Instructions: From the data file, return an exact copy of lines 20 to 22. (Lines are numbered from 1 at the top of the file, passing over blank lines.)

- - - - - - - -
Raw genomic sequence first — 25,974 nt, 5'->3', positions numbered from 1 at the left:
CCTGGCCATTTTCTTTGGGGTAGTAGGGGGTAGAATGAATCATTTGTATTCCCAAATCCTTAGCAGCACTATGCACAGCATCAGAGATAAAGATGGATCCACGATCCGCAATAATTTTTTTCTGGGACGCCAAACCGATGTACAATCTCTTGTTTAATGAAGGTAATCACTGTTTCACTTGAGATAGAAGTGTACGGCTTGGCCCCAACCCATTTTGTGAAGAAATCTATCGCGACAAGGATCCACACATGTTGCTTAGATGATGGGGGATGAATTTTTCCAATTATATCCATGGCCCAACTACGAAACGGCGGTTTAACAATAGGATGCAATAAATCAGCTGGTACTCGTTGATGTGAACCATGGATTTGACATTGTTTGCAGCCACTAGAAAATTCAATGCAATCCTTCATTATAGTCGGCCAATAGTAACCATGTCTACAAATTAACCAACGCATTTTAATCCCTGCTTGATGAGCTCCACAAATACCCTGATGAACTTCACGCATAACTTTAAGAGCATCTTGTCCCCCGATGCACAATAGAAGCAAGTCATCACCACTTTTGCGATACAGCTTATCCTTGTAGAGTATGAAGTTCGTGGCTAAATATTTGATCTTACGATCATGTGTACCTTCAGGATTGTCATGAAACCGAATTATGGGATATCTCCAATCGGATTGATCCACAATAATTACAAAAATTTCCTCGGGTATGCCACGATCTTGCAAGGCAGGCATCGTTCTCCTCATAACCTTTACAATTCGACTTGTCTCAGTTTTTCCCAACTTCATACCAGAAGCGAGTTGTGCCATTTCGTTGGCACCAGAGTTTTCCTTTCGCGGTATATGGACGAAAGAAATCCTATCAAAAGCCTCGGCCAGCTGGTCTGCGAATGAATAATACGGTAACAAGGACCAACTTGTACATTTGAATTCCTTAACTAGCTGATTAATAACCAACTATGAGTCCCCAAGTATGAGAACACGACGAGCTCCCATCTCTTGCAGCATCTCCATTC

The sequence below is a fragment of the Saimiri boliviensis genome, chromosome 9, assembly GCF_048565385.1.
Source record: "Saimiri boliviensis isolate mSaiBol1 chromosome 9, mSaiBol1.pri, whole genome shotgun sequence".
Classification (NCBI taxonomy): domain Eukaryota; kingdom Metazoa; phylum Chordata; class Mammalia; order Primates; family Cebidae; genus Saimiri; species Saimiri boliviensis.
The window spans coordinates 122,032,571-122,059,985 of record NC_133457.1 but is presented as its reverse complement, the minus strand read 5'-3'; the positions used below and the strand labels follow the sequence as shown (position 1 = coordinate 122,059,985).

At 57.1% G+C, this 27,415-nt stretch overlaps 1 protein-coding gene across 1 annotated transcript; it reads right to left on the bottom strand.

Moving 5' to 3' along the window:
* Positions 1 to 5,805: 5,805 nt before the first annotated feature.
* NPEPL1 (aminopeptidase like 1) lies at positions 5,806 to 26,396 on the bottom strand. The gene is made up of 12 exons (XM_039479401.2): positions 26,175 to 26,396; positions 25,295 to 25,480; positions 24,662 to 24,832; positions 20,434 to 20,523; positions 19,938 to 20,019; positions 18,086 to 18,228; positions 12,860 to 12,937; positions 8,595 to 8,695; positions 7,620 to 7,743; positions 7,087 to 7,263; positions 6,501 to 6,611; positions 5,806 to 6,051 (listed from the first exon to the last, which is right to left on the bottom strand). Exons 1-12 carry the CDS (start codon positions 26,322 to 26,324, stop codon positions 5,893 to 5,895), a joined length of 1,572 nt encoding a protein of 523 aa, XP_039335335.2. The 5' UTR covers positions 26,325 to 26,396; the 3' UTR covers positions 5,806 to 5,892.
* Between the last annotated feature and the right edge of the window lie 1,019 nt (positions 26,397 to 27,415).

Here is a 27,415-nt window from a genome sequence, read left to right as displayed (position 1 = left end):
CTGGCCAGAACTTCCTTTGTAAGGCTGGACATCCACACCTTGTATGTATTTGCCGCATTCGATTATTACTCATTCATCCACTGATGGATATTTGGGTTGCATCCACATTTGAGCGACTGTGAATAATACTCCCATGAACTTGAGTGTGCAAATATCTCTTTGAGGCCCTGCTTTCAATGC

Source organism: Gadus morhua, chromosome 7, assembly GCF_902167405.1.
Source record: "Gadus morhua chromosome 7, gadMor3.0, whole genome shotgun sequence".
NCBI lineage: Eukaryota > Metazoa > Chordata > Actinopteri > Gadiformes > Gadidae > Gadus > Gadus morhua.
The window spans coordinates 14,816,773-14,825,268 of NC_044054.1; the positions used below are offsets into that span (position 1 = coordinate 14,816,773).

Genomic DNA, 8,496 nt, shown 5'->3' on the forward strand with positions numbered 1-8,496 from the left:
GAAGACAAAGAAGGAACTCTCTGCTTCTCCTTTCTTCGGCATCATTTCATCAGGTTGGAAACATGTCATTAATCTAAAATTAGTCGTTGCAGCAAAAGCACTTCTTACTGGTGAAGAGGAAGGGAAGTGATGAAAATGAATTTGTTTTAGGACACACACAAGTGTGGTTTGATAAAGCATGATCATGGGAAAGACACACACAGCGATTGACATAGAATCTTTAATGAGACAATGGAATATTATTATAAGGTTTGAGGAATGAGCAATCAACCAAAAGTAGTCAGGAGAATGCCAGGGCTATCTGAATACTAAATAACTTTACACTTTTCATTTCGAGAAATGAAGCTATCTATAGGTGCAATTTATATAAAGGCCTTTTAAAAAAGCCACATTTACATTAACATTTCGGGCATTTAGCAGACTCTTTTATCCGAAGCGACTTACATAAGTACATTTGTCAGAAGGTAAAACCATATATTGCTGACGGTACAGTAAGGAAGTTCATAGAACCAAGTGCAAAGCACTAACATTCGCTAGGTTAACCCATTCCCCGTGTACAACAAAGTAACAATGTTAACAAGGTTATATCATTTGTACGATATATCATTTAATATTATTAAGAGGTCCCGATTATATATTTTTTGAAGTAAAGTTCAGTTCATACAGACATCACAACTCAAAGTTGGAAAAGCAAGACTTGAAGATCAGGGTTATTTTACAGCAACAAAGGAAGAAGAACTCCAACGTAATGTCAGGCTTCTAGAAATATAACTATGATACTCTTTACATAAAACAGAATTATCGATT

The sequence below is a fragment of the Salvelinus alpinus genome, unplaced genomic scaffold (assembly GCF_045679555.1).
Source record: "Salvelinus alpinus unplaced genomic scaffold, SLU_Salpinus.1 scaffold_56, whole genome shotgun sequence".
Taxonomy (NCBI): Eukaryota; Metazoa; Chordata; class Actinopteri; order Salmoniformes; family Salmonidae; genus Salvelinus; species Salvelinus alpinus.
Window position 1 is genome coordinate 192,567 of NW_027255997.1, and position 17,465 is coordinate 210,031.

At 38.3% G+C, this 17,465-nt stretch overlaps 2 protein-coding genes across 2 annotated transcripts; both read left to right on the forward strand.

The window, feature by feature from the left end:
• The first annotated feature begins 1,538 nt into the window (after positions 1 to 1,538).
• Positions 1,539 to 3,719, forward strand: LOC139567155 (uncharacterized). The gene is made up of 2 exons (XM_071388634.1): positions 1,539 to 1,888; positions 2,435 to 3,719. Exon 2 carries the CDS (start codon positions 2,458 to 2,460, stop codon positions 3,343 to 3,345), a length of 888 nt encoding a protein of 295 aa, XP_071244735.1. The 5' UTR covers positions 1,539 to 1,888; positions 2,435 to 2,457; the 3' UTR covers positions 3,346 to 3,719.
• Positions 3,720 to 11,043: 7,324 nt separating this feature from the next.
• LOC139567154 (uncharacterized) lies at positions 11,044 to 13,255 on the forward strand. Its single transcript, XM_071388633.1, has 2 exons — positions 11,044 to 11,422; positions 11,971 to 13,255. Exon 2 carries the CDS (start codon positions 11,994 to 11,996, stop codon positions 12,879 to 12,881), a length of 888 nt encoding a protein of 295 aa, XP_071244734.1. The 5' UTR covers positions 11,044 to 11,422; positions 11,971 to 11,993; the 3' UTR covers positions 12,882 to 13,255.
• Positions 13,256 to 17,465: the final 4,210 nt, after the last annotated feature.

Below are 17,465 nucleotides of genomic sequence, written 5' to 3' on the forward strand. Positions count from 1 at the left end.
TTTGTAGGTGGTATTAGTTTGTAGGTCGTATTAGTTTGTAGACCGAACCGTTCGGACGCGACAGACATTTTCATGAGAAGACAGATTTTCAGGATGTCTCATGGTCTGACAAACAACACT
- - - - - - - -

The sequence below is a fragment of the Salvelinus alpinus genome, unplaced genomic scaffold (assembly GCF_045679555.1).
Source record: "Salvelinus alpinus unplaced genomic scaffold, SLU_Salpinus.1 scaffold_56, whole genome shotgun sequence".
Taxonomy (NCBI): Eukaryota; Metazoa; Chordata; class Actinopteri; order Salmoniformes; family Salmonidae; genus Salvelinus; species Salvelinus alpinus.